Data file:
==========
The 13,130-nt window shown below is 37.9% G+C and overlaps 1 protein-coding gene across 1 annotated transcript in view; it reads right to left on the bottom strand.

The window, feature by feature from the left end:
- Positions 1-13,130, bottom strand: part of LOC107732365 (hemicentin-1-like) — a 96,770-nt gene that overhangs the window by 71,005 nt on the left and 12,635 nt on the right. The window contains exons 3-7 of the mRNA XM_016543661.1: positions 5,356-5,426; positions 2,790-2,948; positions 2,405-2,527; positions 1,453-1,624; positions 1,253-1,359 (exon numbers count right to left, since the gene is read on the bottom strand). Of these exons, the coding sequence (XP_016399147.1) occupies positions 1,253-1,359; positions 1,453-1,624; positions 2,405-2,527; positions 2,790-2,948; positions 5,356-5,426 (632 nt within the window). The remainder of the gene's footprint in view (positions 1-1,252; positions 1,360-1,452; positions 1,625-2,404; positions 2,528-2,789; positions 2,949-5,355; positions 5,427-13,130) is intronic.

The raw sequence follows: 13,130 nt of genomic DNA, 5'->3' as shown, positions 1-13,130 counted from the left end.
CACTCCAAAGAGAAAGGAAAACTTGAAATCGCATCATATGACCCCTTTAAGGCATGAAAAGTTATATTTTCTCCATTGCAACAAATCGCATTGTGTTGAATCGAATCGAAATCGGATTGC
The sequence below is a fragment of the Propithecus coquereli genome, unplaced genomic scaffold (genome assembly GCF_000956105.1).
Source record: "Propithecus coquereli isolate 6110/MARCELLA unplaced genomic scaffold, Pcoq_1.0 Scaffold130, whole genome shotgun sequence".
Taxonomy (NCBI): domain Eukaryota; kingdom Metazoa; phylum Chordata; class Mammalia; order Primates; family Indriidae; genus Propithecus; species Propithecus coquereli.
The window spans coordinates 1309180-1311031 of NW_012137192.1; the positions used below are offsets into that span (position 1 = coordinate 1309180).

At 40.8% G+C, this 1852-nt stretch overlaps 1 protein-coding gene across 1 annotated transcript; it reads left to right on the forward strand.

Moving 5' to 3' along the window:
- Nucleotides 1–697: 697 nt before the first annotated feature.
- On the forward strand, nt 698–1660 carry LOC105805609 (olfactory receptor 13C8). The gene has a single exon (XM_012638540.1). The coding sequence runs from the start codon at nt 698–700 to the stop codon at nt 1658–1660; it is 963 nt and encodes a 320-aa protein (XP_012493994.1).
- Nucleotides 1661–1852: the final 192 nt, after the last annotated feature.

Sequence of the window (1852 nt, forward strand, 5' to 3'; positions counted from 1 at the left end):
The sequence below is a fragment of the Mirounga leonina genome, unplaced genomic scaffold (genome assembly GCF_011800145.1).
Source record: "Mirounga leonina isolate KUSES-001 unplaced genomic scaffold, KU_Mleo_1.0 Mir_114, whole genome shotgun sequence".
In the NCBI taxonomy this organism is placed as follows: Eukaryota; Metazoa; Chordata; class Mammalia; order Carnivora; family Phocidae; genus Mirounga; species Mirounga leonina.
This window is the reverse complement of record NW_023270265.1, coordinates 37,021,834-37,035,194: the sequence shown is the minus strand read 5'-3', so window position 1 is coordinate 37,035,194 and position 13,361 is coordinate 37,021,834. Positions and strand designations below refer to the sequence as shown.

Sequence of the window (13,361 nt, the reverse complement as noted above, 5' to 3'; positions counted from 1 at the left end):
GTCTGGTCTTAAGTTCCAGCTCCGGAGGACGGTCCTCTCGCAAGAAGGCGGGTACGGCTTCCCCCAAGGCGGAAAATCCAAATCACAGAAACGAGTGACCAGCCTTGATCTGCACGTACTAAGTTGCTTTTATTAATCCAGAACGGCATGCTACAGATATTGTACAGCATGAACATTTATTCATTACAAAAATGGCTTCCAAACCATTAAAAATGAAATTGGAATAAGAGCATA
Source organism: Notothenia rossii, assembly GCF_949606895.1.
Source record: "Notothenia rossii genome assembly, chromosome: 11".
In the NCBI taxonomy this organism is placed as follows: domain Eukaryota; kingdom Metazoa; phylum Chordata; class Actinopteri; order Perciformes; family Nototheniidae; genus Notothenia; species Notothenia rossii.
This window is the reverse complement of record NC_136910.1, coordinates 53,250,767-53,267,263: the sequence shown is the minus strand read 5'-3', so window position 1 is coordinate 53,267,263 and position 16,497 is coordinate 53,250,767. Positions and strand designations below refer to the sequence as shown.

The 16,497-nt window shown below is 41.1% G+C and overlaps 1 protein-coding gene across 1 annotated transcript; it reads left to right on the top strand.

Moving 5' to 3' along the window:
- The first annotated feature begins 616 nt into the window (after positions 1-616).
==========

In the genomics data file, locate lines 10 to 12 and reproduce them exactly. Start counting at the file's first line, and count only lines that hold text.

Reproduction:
At 40.8% G+C, this 1852-nt stretch overlaps 1 protein-coding gene across 1 annotated transcript; it reads left to right on the forward strand.

Moving 5' to 3' along the window:
- Nucleotides 1–697: 697 nt before the first annotated feature.